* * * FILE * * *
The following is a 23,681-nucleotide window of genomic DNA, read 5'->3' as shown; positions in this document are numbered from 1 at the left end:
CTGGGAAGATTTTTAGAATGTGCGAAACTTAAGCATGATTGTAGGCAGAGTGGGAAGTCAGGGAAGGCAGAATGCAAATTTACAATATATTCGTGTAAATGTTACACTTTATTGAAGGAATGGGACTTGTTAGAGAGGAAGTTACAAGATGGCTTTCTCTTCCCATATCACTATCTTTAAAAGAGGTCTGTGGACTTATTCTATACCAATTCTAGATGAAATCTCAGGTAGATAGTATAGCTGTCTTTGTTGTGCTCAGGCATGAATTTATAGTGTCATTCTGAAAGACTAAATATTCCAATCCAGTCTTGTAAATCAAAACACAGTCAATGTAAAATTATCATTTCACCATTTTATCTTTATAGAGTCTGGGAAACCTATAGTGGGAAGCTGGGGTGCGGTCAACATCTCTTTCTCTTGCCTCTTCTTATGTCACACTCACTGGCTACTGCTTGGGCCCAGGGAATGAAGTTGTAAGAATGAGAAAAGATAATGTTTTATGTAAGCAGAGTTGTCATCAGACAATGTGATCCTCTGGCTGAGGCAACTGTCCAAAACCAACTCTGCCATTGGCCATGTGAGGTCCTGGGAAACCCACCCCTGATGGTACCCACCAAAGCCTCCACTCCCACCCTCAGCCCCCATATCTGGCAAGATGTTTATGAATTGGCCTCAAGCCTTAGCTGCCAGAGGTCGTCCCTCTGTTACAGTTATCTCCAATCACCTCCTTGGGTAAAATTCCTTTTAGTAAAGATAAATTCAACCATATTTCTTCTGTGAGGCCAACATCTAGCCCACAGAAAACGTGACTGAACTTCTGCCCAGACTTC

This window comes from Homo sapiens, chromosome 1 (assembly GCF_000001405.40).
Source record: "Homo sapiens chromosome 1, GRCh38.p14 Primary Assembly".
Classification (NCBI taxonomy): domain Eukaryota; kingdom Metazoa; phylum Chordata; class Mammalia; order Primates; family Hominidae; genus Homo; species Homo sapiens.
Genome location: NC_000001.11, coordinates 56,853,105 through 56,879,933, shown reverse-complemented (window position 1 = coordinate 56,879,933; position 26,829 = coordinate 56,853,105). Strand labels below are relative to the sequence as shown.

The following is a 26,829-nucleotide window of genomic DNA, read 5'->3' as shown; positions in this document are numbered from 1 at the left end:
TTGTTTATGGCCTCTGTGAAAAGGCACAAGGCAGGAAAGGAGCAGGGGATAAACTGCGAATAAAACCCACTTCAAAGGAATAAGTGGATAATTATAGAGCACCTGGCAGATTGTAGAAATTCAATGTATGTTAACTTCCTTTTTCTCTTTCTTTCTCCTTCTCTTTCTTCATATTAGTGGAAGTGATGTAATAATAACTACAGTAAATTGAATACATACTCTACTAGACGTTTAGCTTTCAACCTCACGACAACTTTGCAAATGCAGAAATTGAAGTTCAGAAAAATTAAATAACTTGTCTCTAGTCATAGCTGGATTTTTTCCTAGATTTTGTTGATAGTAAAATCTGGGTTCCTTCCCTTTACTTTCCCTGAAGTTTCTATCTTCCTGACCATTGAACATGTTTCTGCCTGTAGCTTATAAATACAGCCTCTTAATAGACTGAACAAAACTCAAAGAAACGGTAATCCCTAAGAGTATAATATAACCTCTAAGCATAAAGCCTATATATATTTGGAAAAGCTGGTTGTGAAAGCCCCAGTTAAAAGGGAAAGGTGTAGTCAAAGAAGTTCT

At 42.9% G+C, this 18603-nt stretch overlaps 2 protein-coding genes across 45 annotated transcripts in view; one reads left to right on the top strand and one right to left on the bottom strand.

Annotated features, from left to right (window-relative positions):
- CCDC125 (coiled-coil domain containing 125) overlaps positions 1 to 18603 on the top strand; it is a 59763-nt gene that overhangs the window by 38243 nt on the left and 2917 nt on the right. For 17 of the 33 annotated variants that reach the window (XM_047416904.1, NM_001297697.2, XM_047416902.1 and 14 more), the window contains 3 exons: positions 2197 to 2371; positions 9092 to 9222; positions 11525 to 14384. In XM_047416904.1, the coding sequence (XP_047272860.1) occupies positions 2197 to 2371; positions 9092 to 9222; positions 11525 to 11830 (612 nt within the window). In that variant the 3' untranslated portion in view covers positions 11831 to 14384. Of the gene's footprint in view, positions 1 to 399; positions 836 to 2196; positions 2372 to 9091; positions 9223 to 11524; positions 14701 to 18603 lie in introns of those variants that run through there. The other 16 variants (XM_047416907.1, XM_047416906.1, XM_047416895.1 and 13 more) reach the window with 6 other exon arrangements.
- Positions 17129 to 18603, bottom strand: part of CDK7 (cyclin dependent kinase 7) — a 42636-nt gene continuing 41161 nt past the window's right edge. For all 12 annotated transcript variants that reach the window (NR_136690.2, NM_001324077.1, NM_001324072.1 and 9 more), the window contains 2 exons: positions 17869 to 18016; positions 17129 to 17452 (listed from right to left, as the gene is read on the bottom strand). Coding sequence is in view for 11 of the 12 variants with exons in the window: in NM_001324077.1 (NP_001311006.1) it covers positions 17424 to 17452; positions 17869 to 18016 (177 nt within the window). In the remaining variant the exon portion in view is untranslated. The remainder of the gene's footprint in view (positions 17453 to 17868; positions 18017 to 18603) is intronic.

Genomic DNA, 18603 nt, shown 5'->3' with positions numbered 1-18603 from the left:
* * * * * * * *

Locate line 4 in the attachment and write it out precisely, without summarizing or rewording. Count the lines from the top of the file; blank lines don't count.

Source record: "Homo sapiens chromosome 1, GRCh38.p14 Primary Assembly".